Charlotte,You can on... (Below threshold)

You can only have a cold one in counties or cities over a certain population in SC where residents have voted to allow sales at restauarants or bars. The exception being "private clubs" in other counties which charge a membership fee ($1 for the day maybe - I went into one that had a $1 lifetime once) and pay for a special license from the state (a portion of the day's sales must be given to charitable endeavors as well.)

The crazier thing is going into a Wal-mart in some counties and being able to buy some items and not others or going into Columbiana Mall near Columbia and being able to shop in stores in that mall that are in Richland County before 1 pm on Sunday while the ones on the other end of the mall in Lexington County have to wait until 1.

The non-alcohol related blue laws are about to go the way of the dinosaur. The alcohol ones will soon follow I predict.

Kevin forgot to mention the minibottles in SC in his update above as well.

Nevermind,I never he... (Below threshold)

I never heard them referred to as "airline bottles" before since several states mandated them about the time SC did, they've never been called anything but minibottles here.

Hey - I know it's not the s... (Below threshold)
That Guy in Tokyo:

Hey - I know it's not the states, but being, myself, from South Carolina myself, it's far too easy to make fun of the wackiness of our goofball laws. So I'll choose one biggy from Japan, while I'm still here. Gambling is illegal here, but that doesn't stop them. A huge pachinko/slots (called "pachi-slo") industry is booming here. How do they get away with it? You win little meaningless beads. Why would you want to do that? Because, they also own a separate business frequently a block down the road from a pachinko parlor - whose sole purpose is to trade meaningless beads for meaningful money and prizes. Pretty smart, though not entirely on the up and up, I'd say. Ha ha. Does that count?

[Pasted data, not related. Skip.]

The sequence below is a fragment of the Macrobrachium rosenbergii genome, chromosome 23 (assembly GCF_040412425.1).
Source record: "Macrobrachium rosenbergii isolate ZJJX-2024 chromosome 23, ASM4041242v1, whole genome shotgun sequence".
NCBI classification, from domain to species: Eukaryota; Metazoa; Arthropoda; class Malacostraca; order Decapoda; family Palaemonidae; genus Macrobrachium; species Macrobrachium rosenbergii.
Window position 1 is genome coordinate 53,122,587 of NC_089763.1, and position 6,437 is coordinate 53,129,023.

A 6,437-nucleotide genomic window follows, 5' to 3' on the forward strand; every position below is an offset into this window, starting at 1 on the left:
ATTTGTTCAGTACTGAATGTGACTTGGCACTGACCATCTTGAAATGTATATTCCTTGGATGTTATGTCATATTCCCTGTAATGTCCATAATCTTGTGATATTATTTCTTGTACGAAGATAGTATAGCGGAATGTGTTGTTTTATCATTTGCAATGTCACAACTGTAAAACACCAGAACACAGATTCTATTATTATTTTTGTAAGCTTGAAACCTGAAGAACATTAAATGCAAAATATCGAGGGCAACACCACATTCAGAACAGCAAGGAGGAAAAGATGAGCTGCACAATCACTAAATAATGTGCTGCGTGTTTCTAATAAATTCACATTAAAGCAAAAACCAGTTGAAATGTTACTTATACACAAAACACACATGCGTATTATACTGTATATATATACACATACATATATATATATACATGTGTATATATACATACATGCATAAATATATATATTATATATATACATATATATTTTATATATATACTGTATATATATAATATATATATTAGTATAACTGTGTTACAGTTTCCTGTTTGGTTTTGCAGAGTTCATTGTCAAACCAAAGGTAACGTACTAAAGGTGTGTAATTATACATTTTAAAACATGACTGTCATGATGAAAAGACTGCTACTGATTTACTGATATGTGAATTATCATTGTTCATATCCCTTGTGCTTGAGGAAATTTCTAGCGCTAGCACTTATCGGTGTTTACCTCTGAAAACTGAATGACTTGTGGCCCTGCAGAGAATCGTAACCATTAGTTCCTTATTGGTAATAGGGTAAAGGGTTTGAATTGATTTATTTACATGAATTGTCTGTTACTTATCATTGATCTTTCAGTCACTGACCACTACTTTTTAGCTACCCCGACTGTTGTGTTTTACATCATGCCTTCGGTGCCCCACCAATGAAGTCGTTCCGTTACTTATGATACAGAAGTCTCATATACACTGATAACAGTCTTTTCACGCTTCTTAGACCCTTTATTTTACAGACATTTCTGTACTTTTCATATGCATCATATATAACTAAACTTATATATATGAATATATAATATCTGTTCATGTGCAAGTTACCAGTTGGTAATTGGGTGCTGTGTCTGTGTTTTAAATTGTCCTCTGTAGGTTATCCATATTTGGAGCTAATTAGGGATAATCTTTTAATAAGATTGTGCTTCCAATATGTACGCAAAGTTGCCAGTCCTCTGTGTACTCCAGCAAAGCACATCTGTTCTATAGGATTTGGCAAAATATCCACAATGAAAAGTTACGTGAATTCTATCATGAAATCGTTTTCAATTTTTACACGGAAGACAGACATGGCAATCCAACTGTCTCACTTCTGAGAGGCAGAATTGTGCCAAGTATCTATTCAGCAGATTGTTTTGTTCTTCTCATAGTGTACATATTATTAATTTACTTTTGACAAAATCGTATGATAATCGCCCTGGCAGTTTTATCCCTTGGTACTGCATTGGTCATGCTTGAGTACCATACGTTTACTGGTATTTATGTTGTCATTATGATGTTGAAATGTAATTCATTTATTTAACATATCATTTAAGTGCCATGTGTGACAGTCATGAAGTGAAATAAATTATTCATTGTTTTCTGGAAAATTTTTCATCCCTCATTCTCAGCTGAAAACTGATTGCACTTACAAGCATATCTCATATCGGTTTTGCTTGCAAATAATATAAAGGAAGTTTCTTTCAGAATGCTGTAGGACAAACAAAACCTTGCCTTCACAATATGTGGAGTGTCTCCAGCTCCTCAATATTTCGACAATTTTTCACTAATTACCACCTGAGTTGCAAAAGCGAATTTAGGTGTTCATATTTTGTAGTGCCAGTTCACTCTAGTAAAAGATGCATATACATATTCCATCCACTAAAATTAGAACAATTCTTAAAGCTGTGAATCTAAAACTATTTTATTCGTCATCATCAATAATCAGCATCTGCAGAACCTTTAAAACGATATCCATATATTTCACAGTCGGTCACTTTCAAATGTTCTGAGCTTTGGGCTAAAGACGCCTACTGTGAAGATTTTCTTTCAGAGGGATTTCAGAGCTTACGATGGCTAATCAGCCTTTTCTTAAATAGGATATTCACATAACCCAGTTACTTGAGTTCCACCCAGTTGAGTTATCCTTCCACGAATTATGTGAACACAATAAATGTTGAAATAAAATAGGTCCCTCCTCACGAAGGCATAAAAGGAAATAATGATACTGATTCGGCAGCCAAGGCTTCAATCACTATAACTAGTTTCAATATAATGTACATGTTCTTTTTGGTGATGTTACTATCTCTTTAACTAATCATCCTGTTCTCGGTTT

ewww...your source.... (Below threshold)

ewww...your source.

I once worked a refreshment... (Below threshold)

I once worked a refreshment booth at a bike rally in which it was illegal to sell beer. We elected to sell drinking straws for $3 apiece.

Of course, with every straw purchase you received a free beer . . . worked out quite nicely!

Along those same lines, my great uncle had quite a reputation for making moonshine a long time ago. At the time it was legal, so long as you didn't sell any. He complied, giving free bottles of his "corn squeezin's" to friends and neighbors, sometimes in exchange for work or goods, but usually not. He did shoot a man once, though, because the fellow, when asked by a town marshall where he got the booze, stated that my uncle had sold it to him. When the facts came out, he wasn't charged--the laws of the day deemed shooting the source of a malicious lie quite reasonable.

I've also heard (although I haven't taken time to try to verify it) that in Texas, you may carry a shotgun so long as it's loaded. Seems that while it's perfectly legal to carry a firearm in plain sight, carrying an unloaded shotgun constitutes carrying a "club," which is expressly forbidden by law.

Pennsylvania has got some g... (Below threshold)

Pennsylvania has got some great laws.

Let's see . . . Liquor cannot be sold on Sundays. Period. My favorite, though, is the "open container" law. You cannot carry an open container of alchohol outdoors. Thus, people go to great lengths to cover their cans and cups of alchohol.

Laws creating an unintende... (Below threshold)

Laws creating an unintended or strange result are all around us. Sometimes the consequences are quite long lasting. Mansard roofs are a response to a tax system that taxed buildings based on the number of floors. By pitching the roof off sharply and bringing the shingles down below the windows of the top floor eliminated one compete floor for tax purposes. The tax disappeared long ago but the mansard roof is still in use.